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The low down on getting started on turbo training

Updated: Jan 11, 2023

More and more people are getting their first turbo trainer, so here's some answers to the many questions I’ve been getting.

What turbo should I get?

Broadly turbos are either standard or ‘dumb’ - you pop your bike onto them, and pedal. You can judge intensity by feel, heart rate or add in a cadence sensor that can estimate speed.

Or smart – they know how much power you’re putting in (i.e. how hard you’re training) and if you can put them in ERG mode, and are following a structured session (more on that later), they’ll adjust the resistance to match the target power or simulate inclines in virtual sessions.

Which is better depends on what you want it for. If you're just getting started then the dumb trainers are cheaper and generally take up a bit less space but dont give such an interactive or targetted experience.

If you want to use the time to really focus on your cycling and do some structured training, then power is the gold standard in cycling, so you might want to look at either a smart trainer, or a dumb trainer and a power meter (I’m a big fan of the latter because can also use the power meter out on the road). But you don’t have to shell out on a smart trainer, a dumb trainer plus a heart rate monitor can still be a great training tool to get started, and will also allow you to use apps such as Zwift.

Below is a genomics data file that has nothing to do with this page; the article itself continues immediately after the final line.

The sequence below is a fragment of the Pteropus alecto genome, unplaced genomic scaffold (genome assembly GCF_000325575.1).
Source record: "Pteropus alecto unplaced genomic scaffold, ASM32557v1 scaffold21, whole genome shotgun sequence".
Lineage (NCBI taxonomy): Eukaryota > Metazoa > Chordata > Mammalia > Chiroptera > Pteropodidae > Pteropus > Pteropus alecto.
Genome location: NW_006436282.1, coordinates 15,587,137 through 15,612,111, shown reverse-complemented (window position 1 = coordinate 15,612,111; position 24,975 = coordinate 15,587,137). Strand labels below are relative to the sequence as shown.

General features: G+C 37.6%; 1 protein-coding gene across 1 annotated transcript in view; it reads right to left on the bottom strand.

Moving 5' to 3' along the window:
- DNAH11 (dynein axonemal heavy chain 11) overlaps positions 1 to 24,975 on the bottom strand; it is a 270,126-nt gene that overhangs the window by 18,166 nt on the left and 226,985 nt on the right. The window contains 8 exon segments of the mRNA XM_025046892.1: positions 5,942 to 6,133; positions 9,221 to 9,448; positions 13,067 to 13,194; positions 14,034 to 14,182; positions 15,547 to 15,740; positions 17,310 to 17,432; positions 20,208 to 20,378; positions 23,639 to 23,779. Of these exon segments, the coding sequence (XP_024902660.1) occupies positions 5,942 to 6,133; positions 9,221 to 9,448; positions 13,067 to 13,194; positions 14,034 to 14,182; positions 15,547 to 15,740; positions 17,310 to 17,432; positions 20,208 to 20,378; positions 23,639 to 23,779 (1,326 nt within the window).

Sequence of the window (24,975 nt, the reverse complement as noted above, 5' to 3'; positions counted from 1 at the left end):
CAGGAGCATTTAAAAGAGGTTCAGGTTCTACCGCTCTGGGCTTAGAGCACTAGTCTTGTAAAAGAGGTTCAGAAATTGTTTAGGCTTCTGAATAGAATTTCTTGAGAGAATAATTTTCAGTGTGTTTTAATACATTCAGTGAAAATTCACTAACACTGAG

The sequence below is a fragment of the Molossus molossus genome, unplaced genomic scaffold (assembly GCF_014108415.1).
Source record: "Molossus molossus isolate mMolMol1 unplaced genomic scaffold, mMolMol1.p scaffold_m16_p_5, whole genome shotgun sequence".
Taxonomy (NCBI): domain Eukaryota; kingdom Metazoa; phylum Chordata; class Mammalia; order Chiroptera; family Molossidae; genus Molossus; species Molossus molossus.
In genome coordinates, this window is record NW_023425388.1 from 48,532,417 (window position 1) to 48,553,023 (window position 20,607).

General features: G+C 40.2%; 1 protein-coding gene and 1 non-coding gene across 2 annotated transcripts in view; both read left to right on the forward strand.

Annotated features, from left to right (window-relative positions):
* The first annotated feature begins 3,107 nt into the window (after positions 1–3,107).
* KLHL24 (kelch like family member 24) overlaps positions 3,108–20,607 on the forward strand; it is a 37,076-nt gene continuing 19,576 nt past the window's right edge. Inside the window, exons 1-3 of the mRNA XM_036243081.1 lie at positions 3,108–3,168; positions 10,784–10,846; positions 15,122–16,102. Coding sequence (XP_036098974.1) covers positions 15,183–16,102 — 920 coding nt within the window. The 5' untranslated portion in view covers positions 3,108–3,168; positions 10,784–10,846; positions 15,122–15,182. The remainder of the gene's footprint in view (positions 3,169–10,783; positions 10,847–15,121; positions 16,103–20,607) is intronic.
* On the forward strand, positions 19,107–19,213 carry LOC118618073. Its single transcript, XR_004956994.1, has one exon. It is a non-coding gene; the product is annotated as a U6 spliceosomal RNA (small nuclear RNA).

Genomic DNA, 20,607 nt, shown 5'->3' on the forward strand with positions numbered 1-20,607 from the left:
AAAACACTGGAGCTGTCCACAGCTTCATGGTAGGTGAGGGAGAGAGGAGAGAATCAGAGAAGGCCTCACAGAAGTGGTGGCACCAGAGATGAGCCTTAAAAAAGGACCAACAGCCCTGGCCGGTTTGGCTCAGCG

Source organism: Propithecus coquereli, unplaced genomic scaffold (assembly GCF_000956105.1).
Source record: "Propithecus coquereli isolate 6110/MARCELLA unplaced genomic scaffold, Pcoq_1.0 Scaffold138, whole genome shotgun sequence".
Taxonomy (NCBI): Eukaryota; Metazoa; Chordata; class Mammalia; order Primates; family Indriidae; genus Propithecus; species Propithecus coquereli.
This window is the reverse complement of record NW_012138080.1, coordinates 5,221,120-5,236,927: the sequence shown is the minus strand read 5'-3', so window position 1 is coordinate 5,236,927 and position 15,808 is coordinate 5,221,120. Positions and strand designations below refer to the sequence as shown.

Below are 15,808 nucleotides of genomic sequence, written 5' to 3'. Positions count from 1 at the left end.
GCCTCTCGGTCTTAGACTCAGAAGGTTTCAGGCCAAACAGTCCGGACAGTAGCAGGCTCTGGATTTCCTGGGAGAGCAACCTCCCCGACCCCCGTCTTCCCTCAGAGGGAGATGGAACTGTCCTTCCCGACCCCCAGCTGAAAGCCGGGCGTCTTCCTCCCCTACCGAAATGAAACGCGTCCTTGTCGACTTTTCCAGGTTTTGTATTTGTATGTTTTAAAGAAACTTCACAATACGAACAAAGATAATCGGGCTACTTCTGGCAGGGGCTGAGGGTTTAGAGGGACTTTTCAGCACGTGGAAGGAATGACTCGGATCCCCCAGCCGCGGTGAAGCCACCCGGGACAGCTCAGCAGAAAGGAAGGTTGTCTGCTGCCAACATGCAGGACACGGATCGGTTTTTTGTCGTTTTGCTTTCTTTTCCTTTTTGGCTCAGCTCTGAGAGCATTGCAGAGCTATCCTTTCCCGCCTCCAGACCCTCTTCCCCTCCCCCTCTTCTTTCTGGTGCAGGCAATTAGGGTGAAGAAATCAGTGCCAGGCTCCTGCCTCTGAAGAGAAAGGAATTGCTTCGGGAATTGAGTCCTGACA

The other option is a non-turbo gym bike, great if you either don’t already have a bike or there’s a few people in the house wanting to use it (because you can easily change the position by moving the seat and saddle etc) but you’ll need space to store it (and generally won’t want to move it far to use it). These range from top of the range like the Wattbike Atom, which fall into the ‘more expensive but great for structured training’ category, down to much simpler, cheaper options.

Or there's rollers, with power meter on your bike/rollers for structured training. But I would also go for that option if you're already happy on rollers.

I’m not going to recommend makes here, there’s many people that do that much better than me (I always recommend DC Rainmaker for impartial advice on anything tech), but there's a lot of turbos bought in lockdown sitting unused in garages, so try asking around.

And do check compatibility before you buy. For example, if you've got a through axle rather than quick release you'll need an adaptor, you can get one for most modern turbos but less likely for older models. Or, for example an 8 speed bike would need an 8 speed cassette on the turbo (which can be an issue if you're sharing the turbo between different bikes) and might need some spacers. There's adaptors or fixes for most of these things but it's best to check what it will involve before buying.

What else will I need?

For most wheel-on turbos (where you put the whole bike onto the turbo, either dumb or smart) you’ll need a spare training tyre (and unless you plan to change it each time) a wheel as well. This is because the friction of the tyre on the turbo will soon destroy it, leaving you vulnerable to punctures next time you go out.

For a direct drive turbo (generally a better experience, but more expensive - you take off the back wheel and pop the bike onto the turbo) you’ll probably need a new cassette to go on the turbo.

I’d also strongly recommend a fan, stronger the better, as once it starts getting hot outside, your performance/ enjoyment will be significantly limited by getting too hot.

How to train on your trainer